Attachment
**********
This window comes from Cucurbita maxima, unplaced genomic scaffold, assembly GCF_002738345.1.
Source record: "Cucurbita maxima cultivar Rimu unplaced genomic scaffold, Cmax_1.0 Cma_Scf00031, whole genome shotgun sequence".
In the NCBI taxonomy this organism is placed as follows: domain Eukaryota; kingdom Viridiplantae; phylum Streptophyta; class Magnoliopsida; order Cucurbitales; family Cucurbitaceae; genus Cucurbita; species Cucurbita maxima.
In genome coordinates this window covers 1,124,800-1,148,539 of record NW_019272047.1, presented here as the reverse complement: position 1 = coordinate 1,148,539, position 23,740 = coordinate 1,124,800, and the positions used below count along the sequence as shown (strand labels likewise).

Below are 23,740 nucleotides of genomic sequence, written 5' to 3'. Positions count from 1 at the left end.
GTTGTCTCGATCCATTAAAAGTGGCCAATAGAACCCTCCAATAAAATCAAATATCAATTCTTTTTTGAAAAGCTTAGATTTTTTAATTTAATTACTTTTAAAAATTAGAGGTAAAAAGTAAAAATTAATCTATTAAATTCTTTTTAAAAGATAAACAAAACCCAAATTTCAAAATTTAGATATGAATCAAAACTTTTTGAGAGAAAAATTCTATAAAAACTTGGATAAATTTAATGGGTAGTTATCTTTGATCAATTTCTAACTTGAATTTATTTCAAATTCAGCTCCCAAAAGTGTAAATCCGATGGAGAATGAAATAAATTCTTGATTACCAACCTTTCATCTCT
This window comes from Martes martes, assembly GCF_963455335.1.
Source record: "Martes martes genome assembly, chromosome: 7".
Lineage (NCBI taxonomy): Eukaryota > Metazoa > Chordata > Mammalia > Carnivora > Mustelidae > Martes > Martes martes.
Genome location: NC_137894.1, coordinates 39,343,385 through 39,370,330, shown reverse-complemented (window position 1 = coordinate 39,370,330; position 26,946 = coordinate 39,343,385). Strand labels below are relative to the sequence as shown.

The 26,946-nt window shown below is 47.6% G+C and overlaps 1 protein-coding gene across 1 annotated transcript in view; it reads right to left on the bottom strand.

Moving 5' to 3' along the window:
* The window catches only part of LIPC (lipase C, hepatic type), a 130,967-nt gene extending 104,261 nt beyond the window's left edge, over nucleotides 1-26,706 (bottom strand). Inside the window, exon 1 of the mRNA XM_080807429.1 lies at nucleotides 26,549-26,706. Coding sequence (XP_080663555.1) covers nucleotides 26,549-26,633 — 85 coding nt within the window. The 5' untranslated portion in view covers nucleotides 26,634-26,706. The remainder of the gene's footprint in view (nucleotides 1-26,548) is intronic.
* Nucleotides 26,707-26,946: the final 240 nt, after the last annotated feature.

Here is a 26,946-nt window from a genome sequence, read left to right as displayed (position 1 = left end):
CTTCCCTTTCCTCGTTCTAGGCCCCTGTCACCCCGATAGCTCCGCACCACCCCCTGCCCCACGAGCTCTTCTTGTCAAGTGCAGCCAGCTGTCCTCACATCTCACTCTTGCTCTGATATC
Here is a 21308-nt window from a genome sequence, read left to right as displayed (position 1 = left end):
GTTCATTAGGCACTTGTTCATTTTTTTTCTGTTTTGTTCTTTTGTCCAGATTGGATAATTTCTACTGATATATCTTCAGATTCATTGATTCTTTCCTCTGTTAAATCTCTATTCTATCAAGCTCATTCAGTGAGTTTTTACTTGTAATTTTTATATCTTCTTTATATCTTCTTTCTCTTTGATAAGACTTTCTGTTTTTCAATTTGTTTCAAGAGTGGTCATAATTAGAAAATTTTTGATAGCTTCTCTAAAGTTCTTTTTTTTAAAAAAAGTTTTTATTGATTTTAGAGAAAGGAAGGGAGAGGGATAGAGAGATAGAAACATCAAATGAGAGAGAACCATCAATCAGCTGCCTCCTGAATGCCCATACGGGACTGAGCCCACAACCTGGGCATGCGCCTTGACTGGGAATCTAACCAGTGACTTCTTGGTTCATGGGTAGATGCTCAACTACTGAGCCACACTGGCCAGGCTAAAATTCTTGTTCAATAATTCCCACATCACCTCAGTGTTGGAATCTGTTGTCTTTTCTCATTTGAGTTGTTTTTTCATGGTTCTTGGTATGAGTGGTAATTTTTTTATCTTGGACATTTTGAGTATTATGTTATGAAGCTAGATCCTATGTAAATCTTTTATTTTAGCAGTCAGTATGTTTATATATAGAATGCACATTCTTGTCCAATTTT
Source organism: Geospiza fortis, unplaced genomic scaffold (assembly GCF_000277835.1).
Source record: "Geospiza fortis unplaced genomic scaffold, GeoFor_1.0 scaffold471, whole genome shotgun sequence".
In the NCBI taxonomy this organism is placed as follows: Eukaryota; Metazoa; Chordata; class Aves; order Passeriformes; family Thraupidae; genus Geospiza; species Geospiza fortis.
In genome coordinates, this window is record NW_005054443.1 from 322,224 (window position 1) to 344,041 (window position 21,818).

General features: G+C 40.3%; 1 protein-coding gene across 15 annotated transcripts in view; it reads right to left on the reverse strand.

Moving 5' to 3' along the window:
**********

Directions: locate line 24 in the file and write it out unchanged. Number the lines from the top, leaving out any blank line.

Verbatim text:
Moving 5' to 3' along the window: